The basics of browsing safely.
We use the internet for almost everything these days; from checking email, reading the latest news, to staying in touch with friends. Using the Internet is routine and comfortable, even so, surfing the web can pose certain risks.
The Internet is an ever-changing landscape. New webpages pop up daily, with new applications, new capabilities, and new information sources. While plenty of the sites you visit are perfectly safe, scammers are working overtime to take advantage of unsuspecting and unprepared surfers.
There are specific elements and behaviors you should watch out for online. Here’s what to avoid when browsing:
Prompts to run or download software.
Malicious websites can generate pop-ups that look like messages from your browser or computer.
A random prompt to install or upgrade software is a warning sign. Don’t click anything in an unexpected pop-up window. Only install software from known, trusted sources.
Promises of free content, software, and products.
If someone online is offering you something for free, it’s likely there is a catch.
Free movies, music, and videos often include pirated (i.e., illegal) content, in addition to hidden viruses and other malicious software. Free downloadable products are often given in exchange for personal information, which criminals can use to access your home and business accounts. “Free” is tempting, as scammers know all too well. Don’t get caught paying the price.
Doctored and shortened URLs.
URLs (or links) are essentially the addresses for websites.
It’s important to look closely before clicking because scammers can easily manipulate URLs to fool you. One common trick is to use known brands to create a sense of security. Even if you see a known name in a URL, check for other things like hyphens, symbols, and numbers, which can be warning signs. Be mindful of shortened URLs; these are often used in social media and can mask the true identity of a link. If you’re at all concerned about a link, it’s best to use a search engine to identify a legitimate URL for a site you want to visit.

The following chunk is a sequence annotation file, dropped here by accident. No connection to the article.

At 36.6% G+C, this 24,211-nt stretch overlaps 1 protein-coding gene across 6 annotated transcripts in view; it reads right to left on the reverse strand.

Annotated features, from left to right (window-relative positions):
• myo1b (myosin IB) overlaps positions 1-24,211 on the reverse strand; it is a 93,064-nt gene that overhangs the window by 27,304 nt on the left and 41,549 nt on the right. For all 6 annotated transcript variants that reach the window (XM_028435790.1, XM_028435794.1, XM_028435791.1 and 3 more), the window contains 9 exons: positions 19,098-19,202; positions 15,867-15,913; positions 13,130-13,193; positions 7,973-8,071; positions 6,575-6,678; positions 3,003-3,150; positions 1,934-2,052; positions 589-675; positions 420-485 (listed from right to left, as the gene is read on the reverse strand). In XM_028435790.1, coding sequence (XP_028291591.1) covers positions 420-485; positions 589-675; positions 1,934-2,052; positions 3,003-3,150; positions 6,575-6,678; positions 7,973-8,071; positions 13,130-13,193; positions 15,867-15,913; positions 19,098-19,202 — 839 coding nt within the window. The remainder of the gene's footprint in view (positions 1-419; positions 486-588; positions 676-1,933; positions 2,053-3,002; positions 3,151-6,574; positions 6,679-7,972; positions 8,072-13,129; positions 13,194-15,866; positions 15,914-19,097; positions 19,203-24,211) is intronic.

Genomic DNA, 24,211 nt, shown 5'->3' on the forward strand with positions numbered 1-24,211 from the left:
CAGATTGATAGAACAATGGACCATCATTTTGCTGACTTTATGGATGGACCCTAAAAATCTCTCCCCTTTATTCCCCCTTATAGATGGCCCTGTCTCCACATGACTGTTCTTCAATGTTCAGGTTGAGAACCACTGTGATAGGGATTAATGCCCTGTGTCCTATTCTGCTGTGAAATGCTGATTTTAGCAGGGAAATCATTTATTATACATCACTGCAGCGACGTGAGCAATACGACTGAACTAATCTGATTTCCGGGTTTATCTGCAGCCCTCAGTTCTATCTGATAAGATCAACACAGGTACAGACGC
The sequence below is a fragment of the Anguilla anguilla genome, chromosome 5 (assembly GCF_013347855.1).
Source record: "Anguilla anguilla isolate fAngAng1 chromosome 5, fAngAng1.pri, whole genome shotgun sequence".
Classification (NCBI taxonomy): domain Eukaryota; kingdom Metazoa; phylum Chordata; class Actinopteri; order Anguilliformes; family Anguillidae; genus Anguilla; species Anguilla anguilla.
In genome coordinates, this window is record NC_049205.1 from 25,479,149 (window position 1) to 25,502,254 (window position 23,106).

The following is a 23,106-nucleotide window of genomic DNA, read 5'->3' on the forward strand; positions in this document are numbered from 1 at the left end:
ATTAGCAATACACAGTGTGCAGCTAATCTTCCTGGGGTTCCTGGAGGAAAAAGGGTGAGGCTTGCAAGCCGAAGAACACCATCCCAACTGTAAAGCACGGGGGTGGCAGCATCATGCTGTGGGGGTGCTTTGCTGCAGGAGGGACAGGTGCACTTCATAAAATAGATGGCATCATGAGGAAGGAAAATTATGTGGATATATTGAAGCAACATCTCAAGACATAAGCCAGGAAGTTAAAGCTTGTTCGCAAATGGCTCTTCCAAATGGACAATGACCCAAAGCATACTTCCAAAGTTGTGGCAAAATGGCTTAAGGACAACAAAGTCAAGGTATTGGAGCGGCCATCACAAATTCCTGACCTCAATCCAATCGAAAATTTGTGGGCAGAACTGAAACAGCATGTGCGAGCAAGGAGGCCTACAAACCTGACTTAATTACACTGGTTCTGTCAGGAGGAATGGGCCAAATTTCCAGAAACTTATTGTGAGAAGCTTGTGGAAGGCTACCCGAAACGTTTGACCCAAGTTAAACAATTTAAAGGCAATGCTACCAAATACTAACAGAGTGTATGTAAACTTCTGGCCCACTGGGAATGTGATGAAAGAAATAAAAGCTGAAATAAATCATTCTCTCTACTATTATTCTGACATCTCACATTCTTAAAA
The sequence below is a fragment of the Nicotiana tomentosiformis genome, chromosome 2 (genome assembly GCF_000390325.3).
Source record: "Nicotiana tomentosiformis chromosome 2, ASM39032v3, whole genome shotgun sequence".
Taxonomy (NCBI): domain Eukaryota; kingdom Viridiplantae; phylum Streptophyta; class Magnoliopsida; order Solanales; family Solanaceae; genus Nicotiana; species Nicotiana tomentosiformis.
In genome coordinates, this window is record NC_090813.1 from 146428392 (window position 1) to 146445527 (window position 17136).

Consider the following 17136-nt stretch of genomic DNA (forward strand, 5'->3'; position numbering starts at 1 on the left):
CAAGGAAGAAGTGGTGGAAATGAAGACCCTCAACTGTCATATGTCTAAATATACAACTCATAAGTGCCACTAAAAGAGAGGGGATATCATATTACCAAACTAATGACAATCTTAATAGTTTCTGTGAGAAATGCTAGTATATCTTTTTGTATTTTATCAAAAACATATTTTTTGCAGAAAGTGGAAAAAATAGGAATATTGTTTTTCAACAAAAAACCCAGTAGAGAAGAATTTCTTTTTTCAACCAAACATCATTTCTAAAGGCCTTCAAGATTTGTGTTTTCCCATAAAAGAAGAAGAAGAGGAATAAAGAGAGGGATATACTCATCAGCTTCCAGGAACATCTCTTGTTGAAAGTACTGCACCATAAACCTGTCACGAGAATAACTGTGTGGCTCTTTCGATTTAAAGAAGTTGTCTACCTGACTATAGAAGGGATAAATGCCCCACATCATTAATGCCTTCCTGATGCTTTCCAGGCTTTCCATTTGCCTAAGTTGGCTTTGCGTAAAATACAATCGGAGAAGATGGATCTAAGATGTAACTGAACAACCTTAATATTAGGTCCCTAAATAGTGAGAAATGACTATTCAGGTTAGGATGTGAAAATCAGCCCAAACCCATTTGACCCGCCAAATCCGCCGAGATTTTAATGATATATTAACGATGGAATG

Bogus search results.
When using a search engine, it’s important to study your results before clicking.
Hackers try to secure high-level search results and trick you into visiting their sites. Scrutinize URLs to ensure they are legitimate links, and be especially careful if you are searching for popular or trending topics. Scammers will act quickly to capitalize on trending celebrity news, recent deaths, and major disasters by creating fake web pages about these topics.
Convenience features like “Auto Complete” and “Remember Me.”
Sure, it can make life easier to allow your browser to automatically complete web forms for you or to allow commonly visited websites to store your passwords.
The problem is it makes life easier for scammers as well. Dangerous websites can take advantage of auto-complete features and use hidden fields to steal the data from forms. If a criminal should gain access to your computer, any sites with stored passwords would be easy pickings.
With old threats lingering and new threats emerging daily, it’s more important ever than to practice safe browsing.
It’s critical to realize that you are in the driver’s seat. Because even with high-security settings and anti-virus software in place, there’s only so much your browser can do to protect you.
Though you might get a warning about a dangerous site or dangerous content, your browser cannot stop you from visiting a risky site or downloading spyware. So browse smart using the tips noted above. And don’t stop there. Other online best practices will also keep you safe, like:
- using strong passwords and varying them from site to site,
- and limiting all sensitive online activity (e.g., online banking, ecommerce, and accessing corporate email) to private computers and secure networks.
Consider shared computers and open-access WiFi networks to be the public domain. Anything you wouldn’t want to be shared should not be done on these systems. You have the power to stay safe online if you take control. Browsing smart = browsing safe.